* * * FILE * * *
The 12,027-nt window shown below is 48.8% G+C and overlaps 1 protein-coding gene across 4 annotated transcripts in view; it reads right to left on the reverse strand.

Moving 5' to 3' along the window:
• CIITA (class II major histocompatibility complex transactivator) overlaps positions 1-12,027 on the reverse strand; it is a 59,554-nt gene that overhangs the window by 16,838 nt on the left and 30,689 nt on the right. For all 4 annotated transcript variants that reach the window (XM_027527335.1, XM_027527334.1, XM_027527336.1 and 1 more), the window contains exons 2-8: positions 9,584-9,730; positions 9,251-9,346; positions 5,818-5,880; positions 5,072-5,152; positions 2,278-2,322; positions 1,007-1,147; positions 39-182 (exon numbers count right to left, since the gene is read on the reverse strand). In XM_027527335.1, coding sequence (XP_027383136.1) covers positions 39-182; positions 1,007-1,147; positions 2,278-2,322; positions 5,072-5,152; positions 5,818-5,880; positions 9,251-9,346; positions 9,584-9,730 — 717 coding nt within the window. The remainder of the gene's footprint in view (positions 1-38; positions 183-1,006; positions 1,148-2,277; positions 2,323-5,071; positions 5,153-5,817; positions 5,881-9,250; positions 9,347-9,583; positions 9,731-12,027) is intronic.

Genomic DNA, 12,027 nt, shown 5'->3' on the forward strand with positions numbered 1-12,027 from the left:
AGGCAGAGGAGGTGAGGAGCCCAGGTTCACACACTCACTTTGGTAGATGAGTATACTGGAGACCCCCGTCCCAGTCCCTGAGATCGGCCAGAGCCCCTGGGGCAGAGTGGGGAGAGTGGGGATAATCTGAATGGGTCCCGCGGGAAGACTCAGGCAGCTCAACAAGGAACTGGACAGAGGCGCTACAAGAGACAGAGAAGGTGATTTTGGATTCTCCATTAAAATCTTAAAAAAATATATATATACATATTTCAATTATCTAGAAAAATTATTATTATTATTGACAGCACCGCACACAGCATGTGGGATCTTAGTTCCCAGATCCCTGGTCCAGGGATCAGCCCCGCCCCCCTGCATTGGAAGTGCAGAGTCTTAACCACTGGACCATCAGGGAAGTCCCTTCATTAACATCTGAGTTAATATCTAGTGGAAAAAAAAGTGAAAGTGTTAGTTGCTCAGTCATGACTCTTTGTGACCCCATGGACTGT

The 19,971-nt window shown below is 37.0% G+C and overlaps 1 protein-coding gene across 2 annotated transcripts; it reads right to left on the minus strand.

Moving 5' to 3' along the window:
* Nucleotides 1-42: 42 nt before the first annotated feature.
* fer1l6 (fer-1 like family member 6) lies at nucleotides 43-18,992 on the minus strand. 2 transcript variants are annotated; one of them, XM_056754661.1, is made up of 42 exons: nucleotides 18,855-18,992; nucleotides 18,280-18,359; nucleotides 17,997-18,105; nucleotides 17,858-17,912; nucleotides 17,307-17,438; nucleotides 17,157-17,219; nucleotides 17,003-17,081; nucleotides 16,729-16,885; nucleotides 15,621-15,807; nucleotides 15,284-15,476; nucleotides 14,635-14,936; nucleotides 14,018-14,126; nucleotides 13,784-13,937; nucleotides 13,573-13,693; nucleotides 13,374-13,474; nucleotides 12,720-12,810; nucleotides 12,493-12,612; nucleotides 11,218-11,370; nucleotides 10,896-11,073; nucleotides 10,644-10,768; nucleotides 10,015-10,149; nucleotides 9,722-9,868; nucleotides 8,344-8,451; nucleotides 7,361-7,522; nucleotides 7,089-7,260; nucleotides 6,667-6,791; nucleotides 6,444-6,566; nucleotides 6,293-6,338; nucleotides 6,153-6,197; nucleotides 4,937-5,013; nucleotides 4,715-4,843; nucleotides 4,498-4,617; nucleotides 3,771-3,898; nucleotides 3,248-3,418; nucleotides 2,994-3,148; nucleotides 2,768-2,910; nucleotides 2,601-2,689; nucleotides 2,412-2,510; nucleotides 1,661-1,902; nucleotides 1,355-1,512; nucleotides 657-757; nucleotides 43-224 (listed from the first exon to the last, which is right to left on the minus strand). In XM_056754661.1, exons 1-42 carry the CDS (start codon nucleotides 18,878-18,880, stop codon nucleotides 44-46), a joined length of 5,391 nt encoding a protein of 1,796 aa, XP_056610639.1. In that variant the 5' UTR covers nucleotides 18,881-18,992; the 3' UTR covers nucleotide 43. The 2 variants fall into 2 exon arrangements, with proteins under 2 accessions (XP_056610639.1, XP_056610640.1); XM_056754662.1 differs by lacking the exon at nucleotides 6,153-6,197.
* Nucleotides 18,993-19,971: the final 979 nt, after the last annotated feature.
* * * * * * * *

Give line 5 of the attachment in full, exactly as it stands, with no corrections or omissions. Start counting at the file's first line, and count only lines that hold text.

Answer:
AGGCAGAGGAGGTGAGGAGCCCAGGTTCACACACTCACTTTGGTAGATGAGTATACTGGAGACCCCCGTCCCAGTCCCTGAGATCGGCCAGAGCCCCTGGGGCAGAGTGGGGAGAGTGGGGATAATCTGAATGGGTCCCGCGGGAAGACTCAGGCAGCTCAACAAGGAACTGGACAGAGGCGCTACAAGAGACAGAGAAGGTGATTTTGGATTCTCCATTAAAATCTTAAAAAAATATATATATACATATTTCAATTATCTAGAAAAATTATTATTATTATTGACAGCACCGCACACAGCATGTGGGATCTTAGTTCCCAGATCCCTGGTCCAGGGATCAGCCCCGCCCCCCTGCATTGGAAGTGCAGAGTCTTAACCACTGGACCATCAGGGAAGTCCCTTCATTAACATCTGAGTTAATATCTAGTGGAAAAAAAAGTGAAAGTGTTAGTTGCTCAGTCATGACTCTTTGTGACCCCATGGACTGT